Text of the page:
I don't think a consideration of wet/dry leaves or anything like that is necessary.

Efficiency, \(\displaystyle e\), is defined as:

\(\displaystyle e = \frac{total \, used \, energy}{total \, input \, energy} = \frac{E_{use}}{E_{input}}\)

So we need to evaluate the two energies for the ten year period and then divide one by the other to get the efficiency.

The total input energy is going to be the total solar radiation captured by the tree. You know the incident solar irradiance (168 W/m2) so if you multiply this value by the capture area (the area of a circle of radius 8m) then you'll get the total input power, P:

\(\displaystyle P = A I_{solar} = \pi r^2 I_{solar}\)

Now, power is the rate of change of energy, so to get the total energy gathered over a year, you need to multiply the power by the time (in seconds).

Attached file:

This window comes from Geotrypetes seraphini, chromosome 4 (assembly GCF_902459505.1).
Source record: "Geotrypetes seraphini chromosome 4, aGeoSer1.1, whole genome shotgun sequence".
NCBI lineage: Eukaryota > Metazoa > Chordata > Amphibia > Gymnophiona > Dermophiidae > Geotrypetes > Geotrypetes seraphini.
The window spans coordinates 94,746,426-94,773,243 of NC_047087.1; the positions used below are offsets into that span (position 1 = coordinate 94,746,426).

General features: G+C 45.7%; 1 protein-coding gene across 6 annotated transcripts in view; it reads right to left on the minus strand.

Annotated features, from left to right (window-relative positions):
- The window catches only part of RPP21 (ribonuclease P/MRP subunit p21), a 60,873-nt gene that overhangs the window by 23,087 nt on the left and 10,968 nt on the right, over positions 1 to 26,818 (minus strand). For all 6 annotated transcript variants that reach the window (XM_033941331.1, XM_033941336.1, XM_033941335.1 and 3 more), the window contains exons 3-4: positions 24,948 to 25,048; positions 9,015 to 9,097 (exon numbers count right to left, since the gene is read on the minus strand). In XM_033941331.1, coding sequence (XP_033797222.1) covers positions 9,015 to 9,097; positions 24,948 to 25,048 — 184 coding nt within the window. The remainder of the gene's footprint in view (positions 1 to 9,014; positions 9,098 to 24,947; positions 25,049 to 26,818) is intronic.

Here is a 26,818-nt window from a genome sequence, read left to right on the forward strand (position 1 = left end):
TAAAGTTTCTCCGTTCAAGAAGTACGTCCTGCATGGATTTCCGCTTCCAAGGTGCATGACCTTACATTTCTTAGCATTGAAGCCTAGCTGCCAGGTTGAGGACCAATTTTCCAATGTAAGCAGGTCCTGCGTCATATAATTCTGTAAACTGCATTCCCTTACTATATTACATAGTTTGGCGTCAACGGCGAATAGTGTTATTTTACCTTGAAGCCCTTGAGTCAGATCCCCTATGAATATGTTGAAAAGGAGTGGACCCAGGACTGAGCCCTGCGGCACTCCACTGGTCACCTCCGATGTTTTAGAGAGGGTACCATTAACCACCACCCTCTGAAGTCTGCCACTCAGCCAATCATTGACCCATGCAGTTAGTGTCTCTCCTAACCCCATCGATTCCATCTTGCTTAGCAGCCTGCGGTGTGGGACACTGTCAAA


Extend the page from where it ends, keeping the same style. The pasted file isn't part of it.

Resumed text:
\(\displaystyle E_{input} = P t\)

where \(\displaystyle t\) is the duration of 10 years (in seconds).

You might also want to consider the dormancy period here... since the time spent growing is actually less than ten years, you can calculate the duration spent actually growing and use that for \(\displaystyle t\) instead.

What about day-time and night-time? Maybe we can ignore this for now and then investigate it later

To get the useful energy, \(\displaystyle E_{use}\), we need to consider how much energy is gathered and actually put into chemical energy. There's different ways of calculating this, but whatever you do, don't use \(\displaystyle E=mc^2\)... you'll get a massive number that's very unrealistic.

I found a book that said that glucose stores 16000 J of chemical energy per gram. This is similar to wood, which is about 15000 J per gram (from wikipedia). It's up to you which value you want to use. If we take 15000 J of chemical energy per gram, then that's 15 MJ per kg of energy. It should be straightforward to then get the energy wrapped up in 540 kg of wood.

Once you have the two energies, you can get the efficiency